I’ve known Fr. Carlos since the late seventies, when he was a seminarian – more than thirty six years ago. Fr. Carlos was born in a village called Vale do Pereiro, less than half an hour from the place where I was born. His Parish – Várzea dos Cavaleiros – is my neighbour parish; when as pilgrims we’d walk to the Shrine of Our Lady of Remedies (Nossa Senhora dos Remédios) located a bit beyond Várzea dos Cavaleiros, we would pass right in front of Fr. Carlos’ home, at Vale do Pereiro.
Fr. Carlos’ father (Elias Domingos) and mother (Prazeres Matias) were a very pious and religious couple whose family life was filled with Faith and devotion. Both parents died years ago, remaining only Fr. Carlos and his older sister whose children were very close to Fr. Carlos, especially his niece who is now a mother herself.
The parents of Fr. Carlos were a very welcoming couple, living a very simple lifestyle, filled with hard work in the fields during the day, and with religious devotions in the evening.
The Rosary was prayed daily after the evening meal, attending the Sunday Holy Mass would require walking several kilometres to the Parish church or to some Chapel. Then there would be the yearly devotions according to the seasons: The Lenten devotions, the 24 hour adoration at the local Chapel or at the Parish church, special retreats for the people filled with preaching, sacrament of Confession, Processions, religious feasts, etc.
Besides meeting Fr. Carlos when he was a seminarian, we started living in community as Consolata Missionaries in 1982 when he was studying Philosophy: after his two years of studying Philosophy I drove him, together with other two candidates, all the way from Portugal through Spain and France to Italy for his Novitiate. From then onward we met in Nairobi, where Fr. Carlos did his Theological studies, and in Rome, where he did his specialisation in History of the Church. We were at the same time in South Africa during three years but we never worked together in the same mission. The last occasion I spent time with Fr. Carlos was in November 2014, in Fátima: I had come to attend the Consolata Interchapter meeting (Consulta) and Fr. Carlos was preparing to leave for Ethiopia – what a joy: both of us being missionaries beyond our country’s borders, with Fr. Carlos being sent again “to the nations”, and we felt more united with each other through the gift of God in our vocation and mission.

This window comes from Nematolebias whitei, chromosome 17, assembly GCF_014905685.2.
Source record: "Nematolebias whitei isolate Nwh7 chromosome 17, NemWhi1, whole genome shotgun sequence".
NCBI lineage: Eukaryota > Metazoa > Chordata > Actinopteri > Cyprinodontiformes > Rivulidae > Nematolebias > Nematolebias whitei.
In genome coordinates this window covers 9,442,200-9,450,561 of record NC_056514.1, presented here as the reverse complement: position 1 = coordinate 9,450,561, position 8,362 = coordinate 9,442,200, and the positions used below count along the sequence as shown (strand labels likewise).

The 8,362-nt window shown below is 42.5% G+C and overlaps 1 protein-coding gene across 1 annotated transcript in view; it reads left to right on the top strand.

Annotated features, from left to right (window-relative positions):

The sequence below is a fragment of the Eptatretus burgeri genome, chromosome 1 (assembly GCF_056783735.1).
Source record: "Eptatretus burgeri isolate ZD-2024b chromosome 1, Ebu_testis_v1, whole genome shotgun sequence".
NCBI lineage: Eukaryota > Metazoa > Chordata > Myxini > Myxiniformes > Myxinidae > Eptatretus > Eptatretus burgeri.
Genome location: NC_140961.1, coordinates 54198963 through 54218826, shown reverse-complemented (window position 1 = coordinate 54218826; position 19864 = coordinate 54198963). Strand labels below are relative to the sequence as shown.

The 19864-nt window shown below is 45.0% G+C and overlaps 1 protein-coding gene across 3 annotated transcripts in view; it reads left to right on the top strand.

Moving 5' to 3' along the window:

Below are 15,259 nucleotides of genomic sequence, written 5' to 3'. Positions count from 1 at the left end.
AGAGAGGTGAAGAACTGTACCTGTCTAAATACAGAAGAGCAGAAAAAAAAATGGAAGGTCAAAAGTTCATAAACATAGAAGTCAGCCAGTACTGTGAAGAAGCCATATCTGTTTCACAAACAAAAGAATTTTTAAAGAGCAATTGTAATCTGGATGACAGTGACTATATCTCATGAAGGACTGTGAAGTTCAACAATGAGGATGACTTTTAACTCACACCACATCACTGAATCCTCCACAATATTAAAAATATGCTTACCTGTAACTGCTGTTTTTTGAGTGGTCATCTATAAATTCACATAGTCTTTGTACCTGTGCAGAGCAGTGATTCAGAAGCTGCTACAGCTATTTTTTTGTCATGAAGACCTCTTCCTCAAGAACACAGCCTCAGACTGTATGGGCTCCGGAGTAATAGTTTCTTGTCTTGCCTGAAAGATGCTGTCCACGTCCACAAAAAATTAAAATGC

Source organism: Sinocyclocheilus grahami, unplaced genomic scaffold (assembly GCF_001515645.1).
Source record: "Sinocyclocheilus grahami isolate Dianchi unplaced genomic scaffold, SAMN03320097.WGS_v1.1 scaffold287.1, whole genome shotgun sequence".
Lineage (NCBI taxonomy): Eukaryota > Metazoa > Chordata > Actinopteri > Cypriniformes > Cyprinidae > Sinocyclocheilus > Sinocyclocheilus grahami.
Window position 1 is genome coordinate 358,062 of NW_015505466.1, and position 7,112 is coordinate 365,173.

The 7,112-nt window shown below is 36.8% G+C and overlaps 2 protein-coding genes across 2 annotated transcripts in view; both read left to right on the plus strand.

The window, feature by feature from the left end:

In October 1985 I had the blessing of being charged with preparing Fr. Carlos’ Parish for his missionary mandate ceremony: It was a special blessing and joy because Fr. Carlos had been appointed to South Africa – from where I had come roughly two months before; it was something like an exchange. The Parish community came together, in great numbers, to pray and support one of her children being sent as a missionary – “what a privilege for the Parish of Várzea dos Cavaleiros!” Those were the words of Fr. Victor who, to this day, is the Parish priest of Fr. Carlos’ home parish. Fr. Victor was always very straight forward about his immense admiration for Fr. Carlos: his simplicity, his generosity, his intelligence, his dedication, his availability to do anything no matter how hard it might be, etc.
Once I was talking with someone, in Osizweni, about Fr. Carlos but the person, who was not able to link the name to the person, said: “Oh ngiyabona, uthi lowomFundisi osebenza kakhulu, angithi?”. Yes, that was Fr. Carlos, a man who, in the footsteps of Blessed Allamano, had a special love for manual work.
In our immense pain at the loss of Fr. Carlos we, Consolata missionaries, are truly blessed in having among us such a generous and committed missionary.
As people say in these occasions – imisebenzi yakhe ikhona, yabonakala ngokusobala – let us learn from Fr. Carlos’s example, and proclaim the Good News of Jesus Christ with the whole of our being.